Big Changes Afoot for Facebook Measurement

The world of digital measurement is a difficult one to traverse once you scratch under the surface. Small websites and SMEs can happily install Google Analytics and consider it a source of truth for their online activity. But as businesses grow and their digital needs become more complex, so does the world of analytics and performance reporting.

And if we ignore different measurement methodologies for a while, one of the biggest challenges business face is different platforms measuring in different ways. So when one of the biggest changes its method, then it can seriously impact your numbers. And if you are a heavy Facebook advertiser you are going to have to strap yourself in for a bit of a rocky ride in the next few months.

Facebook Measurement Changes August 2020

First off, you may have already noticed some changes. Did you notice the performance figures in Facebook took a little positive jump in August? Sorry to break it to you but it wasn’t that new ad you started running, or the new audience you created.

Facebook decided it was going to reduce the amount of duplicate events it would allow itself to claim. Prior to August 7th, if a duplicate event for the same user was triggered in a 24 hour window then Facebook (rightly) only claimed it once. But on the 7th August they changed this window to 3 hours. So if the same individual triggered an event more than 3 hours apart, they claimed it twice.

Further Facebook Measurement Changes October 2020

But if your Facebook sales went up in August then you might find they are about to come back down again. From 12th October Facebook is going to be limiting their maximum look back window to 7 days. Currently the default settings for Facebook attribution are 1 day post impression, and 28 days post click. So even on the default last touch attribution model advertisers will be losing 21 days worth of post click sales.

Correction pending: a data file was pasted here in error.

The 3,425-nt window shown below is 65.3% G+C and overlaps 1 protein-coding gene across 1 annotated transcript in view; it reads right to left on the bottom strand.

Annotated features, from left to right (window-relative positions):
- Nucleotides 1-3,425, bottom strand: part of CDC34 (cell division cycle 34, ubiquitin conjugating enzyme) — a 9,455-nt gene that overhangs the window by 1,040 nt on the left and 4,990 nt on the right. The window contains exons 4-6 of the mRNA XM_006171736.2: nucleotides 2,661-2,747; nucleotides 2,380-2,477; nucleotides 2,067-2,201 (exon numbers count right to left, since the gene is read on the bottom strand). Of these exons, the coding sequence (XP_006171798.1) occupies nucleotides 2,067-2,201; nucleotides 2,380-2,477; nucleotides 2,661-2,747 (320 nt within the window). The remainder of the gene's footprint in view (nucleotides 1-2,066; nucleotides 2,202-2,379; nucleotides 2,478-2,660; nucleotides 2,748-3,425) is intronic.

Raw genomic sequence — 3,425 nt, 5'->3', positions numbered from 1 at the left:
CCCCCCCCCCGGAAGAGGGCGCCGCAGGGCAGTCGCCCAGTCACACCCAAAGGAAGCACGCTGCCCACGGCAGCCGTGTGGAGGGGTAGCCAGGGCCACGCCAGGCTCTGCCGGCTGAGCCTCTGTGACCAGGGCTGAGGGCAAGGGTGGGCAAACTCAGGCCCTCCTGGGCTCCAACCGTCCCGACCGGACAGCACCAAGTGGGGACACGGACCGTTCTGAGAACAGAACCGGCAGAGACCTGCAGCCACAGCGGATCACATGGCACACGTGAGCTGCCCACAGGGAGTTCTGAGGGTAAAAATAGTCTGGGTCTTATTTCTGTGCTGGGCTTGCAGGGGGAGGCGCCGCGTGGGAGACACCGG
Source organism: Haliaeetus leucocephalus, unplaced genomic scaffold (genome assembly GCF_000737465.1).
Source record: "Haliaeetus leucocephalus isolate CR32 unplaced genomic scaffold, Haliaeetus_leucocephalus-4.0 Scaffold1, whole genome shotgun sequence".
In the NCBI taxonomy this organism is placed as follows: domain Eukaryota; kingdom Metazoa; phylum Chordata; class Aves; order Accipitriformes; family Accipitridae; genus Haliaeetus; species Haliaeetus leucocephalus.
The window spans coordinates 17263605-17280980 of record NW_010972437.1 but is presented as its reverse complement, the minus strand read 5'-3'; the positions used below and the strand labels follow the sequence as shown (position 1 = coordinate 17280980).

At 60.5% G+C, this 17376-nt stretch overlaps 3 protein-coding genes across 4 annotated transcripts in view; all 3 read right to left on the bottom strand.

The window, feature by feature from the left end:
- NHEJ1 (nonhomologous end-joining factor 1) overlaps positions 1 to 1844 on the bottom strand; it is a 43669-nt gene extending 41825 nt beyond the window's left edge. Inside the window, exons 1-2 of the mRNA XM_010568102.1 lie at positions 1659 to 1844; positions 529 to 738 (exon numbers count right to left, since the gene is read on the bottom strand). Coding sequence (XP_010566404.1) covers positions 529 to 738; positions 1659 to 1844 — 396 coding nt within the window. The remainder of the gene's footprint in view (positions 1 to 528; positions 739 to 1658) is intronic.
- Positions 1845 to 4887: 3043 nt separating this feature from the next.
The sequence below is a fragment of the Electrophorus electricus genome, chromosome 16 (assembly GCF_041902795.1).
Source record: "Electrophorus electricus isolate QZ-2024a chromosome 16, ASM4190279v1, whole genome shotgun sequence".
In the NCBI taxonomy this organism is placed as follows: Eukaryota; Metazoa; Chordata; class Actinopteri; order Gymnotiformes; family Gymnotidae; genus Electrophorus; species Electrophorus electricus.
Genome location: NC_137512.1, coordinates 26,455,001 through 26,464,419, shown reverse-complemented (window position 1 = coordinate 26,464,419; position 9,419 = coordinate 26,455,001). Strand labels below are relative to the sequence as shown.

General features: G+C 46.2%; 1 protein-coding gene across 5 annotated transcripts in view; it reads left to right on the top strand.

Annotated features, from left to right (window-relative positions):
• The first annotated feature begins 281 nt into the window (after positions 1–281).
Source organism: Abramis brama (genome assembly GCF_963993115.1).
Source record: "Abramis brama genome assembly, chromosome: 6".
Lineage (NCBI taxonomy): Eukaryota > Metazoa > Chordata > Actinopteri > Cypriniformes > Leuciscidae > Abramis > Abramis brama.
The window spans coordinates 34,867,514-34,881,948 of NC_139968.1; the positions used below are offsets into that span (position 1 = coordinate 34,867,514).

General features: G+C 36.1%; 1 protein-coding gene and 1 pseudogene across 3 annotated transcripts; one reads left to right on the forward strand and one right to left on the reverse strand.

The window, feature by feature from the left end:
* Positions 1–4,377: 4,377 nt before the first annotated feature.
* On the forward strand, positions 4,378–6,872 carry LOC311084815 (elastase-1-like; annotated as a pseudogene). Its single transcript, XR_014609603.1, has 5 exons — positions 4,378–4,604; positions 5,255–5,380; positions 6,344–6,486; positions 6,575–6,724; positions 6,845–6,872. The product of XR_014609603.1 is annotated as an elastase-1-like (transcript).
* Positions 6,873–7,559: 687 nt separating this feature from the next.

How Much of an Impact Will This Have?

as with all of these things it is very difficult to say unless you already have comparative data to call upon. Your Facebook post click all of a sudden will now become a lot closer to your Facebook data in Google Analytics, which you could say is a good thing. But the extent of the impact will really come down to the individual advertiser. Here are some thoughts and considerations:

  • It will impact larger advertisers more: More sales = more impact. And on top of this the more channels you run which could be contributing to your Facebook performance, the greater the attribution difference there could be.
  • Considered purchases will be more affected: Expensive items or those with a longer consideration phase will be more affected than impulse purchases. If the consideration phase is longer than 7 days, this is a bit of an issue.
  • Less explaining differences: As mentioned above this brings Facebook more inline with Google Analytics, so the constant explaining of the differences to your boss or your clients hopefully becomes less of a thing.

If you want to know how much it could affect your numbers then there is a way of comparing the different windows in the Facebook Ads reporting section as outlined in this Search Engine Journal article.

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